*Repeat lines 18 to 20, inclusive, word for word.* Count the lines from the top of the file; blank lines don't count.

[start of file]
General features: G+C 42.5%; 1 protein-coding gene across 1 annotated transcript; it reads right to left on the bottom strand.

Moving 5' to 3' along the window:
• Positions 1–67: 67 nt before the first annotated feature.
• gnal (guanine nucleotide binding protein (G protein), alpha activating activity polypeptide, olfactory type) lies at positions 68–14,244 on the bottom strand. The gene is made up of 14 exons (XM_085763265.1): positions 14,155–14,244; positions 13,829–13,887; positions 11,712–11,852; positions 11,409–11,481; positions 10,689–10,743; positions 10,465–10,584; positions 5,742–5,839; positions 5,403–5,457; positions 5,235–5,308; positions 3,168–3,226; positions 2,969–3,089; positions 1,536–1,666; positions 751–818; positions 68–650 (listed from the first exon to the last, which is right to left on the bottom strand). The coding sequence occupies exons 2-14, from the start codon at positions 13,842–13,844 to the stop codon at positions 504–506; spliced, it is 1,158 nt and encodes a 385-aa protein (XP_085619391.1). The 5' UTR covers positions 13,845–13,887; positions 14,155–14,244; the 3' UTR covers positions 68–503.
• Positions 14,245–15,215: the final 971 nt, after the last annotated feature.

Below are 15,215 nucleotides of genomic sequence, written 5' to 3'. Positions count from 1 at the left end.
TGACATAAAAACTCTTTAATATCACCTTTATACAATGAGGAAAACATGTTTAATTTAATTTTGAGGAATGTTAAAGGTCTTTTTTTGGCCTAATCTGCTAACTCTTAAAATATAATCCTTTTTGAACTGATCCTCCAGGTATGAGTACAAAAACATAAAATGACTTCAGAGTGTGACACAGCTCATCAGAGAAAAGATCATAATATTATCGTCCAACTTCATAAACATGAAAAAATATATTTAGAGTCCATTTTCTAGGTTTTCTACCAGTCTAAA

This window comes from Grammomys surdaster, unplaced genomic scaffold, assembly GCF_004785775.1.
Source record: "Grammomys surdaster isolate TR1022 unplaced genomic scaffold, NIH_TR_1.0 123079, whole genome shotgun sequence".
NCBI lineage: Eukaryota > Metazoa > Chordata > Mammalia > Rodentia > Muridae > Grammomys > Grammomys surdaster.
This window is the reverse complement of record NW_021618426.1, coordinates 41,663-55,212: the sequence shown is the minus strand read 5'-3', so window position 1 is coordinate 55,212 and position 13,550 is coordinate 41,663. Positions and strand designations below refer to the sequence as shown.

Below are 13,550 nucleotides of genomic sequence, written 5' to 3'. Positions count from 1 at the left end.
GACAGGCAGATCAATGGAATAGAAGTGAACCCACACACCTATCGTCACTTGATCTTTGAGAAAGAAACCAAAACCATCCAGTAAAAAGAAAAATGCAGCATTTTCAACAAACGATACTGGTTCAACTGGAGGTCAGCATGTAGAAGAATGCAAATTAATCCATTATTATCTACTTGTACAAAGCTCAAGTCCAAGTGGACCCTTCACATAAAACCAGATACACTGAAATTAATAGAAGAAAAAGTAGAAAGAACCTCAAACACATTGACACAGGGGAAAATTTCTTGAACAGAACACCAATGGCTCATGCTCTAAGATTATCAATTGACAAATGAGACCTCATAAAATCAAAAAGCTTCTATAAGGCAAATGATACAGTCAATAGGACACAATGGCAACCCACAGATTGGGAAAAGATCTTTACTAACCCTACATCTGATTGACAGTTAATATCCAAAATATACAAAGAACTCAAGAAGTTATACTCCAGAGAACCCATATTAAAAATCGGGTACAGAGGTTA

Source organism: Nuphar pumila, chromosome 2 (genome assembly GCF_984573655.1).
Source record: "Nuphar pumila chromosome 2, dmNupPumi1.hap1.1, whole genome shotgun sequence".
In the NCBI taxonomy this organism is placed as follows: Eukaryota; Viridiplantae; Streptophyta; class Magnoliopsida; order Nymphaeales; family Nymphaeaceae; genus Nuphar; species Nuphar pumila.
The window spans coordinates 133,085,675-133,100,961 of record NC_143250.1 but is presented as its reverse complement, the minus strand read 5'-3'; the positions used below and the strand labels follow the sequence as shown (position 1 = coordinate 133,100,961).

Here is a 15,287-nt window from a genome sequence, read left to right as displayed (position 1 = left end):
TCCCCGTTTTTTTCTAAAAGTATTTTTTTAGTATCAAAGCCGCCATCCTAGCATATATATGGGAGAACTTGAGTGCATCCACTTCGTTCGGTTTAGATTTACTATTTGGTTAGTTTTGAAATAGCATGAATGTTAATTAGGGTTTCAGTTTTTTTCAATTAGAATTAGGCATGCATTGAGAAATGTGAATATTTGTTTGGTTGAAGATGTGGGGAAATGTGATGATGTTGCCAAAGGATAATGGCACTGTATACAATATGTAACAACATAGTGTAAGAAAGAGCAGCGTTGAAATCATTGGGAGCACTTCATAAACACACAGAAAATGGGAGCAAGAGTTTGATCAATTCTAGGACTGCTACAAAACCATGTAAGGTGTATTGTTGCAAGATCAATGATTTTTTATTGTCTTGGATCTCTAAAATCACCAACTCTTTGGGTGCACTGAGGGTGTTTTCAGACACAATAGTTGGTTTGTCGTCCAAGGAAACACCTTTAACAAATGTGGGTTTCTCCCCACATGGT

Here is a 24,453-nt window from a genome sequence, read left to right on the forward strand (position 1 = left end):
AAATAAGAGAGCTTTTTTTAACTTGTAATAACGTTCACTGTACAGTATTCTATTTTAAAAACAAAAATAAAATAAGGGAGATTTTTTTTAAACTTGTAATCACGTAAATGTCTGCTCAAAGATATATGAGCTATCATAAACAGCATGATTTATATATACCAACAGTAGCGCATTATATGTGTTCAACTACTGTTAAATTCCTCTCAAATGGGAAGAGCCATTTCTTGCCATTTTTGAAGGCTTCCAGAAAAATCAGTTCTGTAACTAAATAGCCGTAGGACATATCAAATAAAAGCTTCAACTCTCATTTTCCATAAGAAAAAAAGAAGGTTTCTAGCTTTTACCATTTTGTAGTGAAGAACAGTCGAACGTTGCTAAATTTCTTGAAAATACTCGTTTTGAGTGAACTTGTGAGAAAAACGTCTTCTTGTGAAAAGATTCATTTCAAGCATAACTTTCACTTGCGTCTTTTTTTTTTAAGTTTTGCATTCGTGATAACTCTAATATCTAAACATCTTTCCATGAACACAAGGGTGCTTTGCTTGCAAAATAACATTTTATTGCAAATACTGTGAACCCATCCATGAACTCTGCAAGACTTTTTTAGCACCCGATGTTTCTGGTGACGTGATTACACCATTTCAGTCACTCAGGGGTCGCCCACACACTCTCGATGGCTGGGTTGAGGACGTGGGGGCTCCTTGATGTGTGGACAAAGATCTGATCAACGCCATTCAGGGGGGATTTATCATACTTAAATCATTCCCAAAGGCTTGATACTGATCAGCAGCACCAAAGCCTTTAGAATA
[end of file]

Here is a 15,287-nt window from a genome sequence, read left to right as displayed (position 1 = left end):
TCCCCGTTTTTTTCTAAAAGTATTTTTTTAGTATCAAAGCCGCCATCCTAGCATATATATGGGAGAACTTGAGTGCATCCACTTCGTTCGGTTTAGATTTACTATTTGGTTAGTTTTGAAATAGCATGAATGTTAATTAGGGTTTCAGTTTTTTTCAATTAGAATTAGGCATGCATTGAGAAATGTGAATATTTGTTTGGTTGAAGATGTGGGGAAATGTGATGATGTTGCCAAAGGATAATGGCACTGTATACAATATGTAACAACATAGTGTAAGAAAGAGCAGCGTTGAAATCATTGGGAGCACTTCATAAACACACAGAAAATGGGAGCAAGAGTTTGATCAATTCTAGGACTGCTACAAAACCATGTAAGGTGTATTGTTGCAAGATCAATGATTTTTTATTGTCTTGGATCTCTAAAATCACCAACTCTTTGGGTGCACTGAGGGTGTTTTCAGACACAATAGTTGGTTTGTCGTCCAAGGAAACACCTTTAACAAATGTGGGTTTCTCCCCACATGGT

Here is a 24,453-nt window from a genome sequence, read left to right on the forward strand (position 1 = left end):